1. Do you help students come up with ideas for their essays?
I don’t give you ideas for your essays.
The modules in my online program provide you with valuable information about each part of the Common Application and guide you through an exciting, eye-opening process of self-reflection and exploration that helps you get clearer about yourself, your goals, and how you want to position yourself in your college application package. The activities associated with each module also get you engaged in the process of describing yourself in writing. You will probably be pleasantly surprised to discover that this work will often lead you to discover your own ideas for your essays.
Some students schedule private sessions with me to review the work they’ve done in each module. Dynamic discussions are the main focus of these one-on-one sessions. I read what you’ve written before we meet, and then, in our session, I ask you a lot of questions, and we enter into an in-depth conversation about your experiences and interests. These kinds of discussions often lead you to realize what it is you think you should write about in your essay.
2. Do you write essays for students?
3. Do you proofread essays?
I am willing to point out–but not correct–mistakes that I encounter when reviewing your material. For instance, if I notice that you have a problem with comma splices, I will call your attention to the first one and let you know that there are others. In addition, I might direct you to one of the YouTube videos I’ve created for students in my college writing courses. Here’s an example of a video: http://youtu.be/JcxlZt_UltQ. I can also teach you the best proofreading techniques. I want to help YOU improve your own writing.
4. What kind of feedback do you provide on essays?
As a college English professor, I have extensive experience helping young people take their writing to the next level. Over the years, I’ve found that the most effective way of guiding students through this process is by providing written feedback on their strengths and weaknesses and then having a discussion to share our perspectives.
Let me give you some examples.
Here’s what I might do if I notice a particular strength. Let’s say I was moved by a powerful image in the first paragraph of your essay. I would explain to you what made this image so effective in relation to the focus of your essay and why it can be useful to employ the right degree of imagery in your writing in general. I might also encourage you to explore the possibility of referring back to this image in other parts of your essay.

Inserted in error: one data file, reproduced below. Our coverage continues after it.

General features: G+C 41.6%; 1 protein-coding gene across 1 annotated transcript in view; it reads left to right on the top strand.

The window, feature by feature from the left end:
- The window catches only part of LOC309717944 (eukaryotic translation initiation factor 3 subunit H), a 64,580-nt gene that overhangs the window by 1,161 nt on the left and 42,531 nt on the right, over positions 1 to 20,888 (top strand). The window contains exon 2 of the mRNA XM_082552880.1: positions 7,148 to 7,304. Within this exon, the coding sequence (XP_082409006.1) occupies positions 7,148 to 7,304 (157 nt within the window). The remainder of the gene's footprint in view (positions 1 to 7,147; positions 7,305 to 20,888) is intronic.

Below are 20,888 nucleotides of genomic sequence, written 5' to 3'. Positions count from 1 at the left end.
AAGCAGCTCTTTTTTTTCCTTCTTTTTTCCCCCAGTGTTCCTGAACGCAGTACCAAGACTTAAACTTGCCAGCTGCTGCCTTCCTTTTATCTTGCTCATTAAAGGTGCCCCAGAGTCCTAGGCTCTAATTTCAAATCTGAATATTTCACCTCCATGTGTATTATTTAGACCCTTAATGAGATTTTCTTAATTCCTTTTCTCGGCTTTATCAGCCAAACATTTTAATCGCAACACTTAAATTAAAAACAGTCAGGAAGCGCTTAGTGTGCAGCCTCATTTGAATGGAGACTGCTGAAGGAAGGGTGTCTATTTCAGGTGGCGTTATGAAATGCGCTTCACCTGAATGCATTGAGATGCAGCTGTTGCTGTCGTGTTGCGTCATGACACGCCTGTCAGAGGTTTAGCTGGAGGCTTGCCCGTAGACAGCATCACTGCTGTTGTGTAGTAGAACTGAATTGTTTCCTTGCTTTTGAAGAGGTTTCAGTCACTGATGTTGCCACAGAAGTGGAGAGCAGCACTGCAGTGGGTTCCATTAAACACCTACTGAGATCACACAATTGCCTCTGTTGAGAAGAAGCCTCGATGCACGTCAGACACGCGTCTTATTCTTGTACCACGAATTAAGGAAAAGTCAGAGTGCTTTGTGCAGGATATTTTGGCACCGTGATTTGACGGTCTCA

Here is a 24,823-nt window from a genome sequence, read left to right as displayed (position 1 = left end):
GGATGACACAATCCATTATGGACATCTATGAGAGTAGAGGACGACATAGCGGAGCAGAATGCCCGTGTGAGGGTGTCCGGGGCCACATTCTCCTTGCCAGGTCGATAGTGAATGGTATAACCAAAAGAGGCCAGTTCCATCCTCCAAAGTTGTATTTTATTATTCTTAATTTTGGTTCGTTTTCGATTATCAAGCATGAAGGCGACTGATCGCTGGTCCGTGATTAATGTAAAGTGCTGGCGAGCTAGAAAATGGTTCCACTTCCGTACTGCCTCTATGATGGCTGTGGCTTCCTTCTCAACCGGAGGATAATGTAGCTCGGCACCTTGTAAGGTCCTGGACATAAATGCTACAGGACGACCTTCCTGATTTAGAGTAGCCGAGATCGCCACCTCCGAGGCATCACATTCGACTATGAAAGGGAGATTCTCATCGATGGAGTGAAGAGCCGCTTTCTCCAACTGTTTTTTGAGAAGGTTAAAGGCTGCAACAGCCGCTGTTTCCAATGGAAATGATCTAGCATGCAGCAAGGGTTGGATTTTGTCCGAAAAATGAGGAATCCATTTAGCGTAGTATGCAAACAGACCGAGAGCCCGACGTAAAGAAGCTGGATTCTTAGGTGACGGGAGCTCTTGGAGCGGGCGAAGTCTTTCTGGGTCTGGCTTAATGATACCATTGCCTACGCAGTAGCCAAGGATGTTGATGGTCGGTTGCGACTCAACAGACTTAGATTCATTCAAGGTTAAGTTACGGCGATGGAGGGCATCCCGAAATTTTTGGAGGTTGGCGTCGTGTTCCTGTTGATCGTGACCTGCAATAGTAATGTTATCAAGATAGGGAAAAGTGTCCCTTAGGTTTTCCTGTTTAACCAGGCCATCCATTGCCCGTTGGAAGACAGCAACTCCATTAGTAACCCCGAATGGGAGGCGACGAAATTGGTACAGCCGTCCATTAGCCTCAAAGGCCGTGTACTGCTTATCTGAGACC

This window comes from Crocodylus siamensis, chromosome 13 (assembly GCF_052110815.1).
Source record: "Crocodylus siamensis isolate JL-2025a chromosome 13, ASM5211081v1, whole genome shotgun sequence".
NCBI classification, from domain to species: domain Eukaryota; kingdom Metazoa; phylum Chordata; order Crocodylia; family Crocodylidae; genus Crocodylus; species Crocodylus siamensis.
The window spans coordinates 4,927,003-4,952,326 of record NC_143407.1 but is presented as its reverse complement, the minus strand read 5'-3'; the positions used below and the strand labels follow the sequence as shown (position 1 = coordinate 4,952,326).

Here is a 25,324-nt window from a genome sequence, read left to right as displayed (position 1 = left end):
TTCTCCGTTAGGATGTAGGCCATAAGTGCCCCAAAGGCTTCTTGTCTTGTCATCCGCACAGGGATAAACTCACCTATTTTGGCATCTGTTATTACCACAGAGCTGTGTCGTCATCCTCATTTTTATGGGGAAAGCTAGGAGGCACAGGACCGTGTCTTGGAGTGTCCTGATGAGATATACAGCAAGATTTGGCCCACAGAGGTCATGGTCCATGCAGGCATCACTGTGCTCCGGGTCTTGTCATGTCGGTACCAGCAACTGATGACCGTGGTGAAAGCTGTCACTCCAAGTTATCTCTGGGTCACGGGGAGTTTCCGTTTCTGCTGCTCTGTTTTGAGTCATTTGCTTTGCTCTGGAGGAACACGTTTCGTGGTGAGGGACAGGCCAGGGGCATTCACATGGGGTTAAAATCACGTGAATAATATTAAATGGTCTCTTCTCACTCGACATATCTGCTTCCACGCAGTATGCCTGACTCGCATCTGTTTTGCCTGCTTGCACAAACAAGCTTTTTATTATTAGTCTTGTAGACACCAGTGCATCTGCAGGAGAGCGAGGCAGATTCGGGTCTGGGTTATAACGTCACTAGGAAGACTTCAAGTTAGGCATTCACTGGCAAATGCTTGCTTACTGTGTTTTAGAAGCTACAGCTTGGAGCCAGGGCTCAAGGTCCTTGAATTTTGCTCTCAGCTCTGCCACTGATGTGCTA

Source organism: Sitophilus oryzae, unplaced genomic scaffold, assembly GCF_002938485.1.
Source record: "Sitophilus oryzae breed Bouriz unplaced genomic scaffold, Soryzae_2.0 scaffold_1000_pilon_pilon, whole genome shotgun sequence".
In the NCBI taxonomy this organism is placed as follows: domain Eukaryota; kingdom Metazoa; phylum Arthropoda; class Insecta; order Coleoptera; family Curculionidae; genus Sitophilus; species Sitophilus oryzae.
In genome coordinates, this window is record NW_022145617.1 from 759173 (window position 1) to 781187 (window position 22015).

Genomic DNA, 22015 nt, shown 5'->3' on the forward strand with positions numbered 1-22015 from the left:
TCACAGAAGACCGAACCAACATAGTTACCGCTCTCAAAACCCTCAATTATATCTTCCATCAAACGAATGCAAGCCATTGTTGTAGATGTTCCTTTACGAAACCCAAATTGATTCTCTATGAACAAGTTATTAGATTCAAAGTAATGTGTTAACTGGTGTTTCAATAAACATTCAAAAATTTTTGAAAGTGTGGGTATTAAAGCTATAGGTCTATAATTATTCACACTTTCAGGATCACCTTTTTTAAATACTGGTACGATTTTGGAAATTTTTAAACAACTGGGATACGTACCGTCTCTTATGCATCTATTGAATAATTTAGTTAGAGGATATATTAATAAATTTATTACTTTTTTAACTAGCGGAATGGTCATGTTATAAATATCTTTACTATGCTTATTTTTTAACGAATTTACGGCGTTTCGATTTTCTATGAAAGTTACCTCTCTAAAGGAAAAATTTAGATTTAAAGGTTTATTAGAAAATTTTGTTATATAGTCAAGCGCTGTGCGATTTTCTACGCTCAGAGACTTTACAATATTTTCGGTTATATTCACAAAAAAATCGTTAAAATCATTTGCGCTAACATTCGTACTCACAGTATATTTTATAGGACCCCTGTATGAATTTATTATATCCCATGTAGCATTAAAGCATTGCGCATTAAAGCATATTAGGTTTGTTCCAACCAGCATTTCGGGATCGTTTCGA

Here’s an example of what I might do if I notice a particular problem. Let’s say you don’t share any anecdotes to illuminate and support what you’re saying in your essay. I’d start off by pointing out this fact, and then I’d ask you some questions that would assist you in coming up with these examples. I’d also talk with you about why evidence (whether it’s in the form of personal examples or direct quotes from sources) is crucial to writing a compelling college-level essay.
I provide other forms of support as well.
Last year, one of the students in my program wrote an extraordinarily beautiful and provocative essay, but when she was not accepted for early decision, she got nervous and started to think she should come up with some more conventional structure for her essay. We had many long conversations, and the most valuable advice I gave her was to trust herself and keep that essay, which she wrote on her own.
P.S. She’s now attending another great Ivy League institution (which is probably a better fit for her than the other school that rejected her) and received letters from admissions officers telling her how impressed they were with her essay.
In other words, I’m also your mentor. I’m there for you. I help you negotiate the anxieties and fears that come up when you start putting yourself out there in the world. I challenge you to push yourself and take the risks necessary for truly growing.
My main goals with this part of the application are to help you see what you’re doing right and wrong while also providing you with a strong understanding of the key elements of excellent writing. You might be coming to me with the short-term goal of learning how to complete your college application package, but my long-term objective is to help you grow as a writer in a completely ethical way.
5. I noticed that some of the students featured on your Success Stories page talk about how you’ve helped them with their résumés. Can you tell me what you do?
Once again, I need to emphasize that what I do is guide students through the process of learning how to understand, value, and describe their experiences, accomplishments, and goals.
If you look closely at what these amazing students have to say about their experience working with me, you’ll notice that I assisted them in discovering their own answers and their own means of presenting their achievements. I don’t write anything for my clients.
My online module on this part of the Common Application is called “Your Curriculum Vitae: What It Is, Why You Need One, and How to Create It.” In this part of my program, I help you understand the role that this part of the application plays in helping you create a vivid, exciting image of yourself and introduce you to effective techniques for filling out the form and structuring your CV, which is what I argue you should include (rather than a résumé).
If you schedule a private session with me to discuss your CV, I will read through your material, ask you a series of questions that will assist you in figuring out the best way to showcase your experience, and give you feedback on the impression you did (or did not) generate.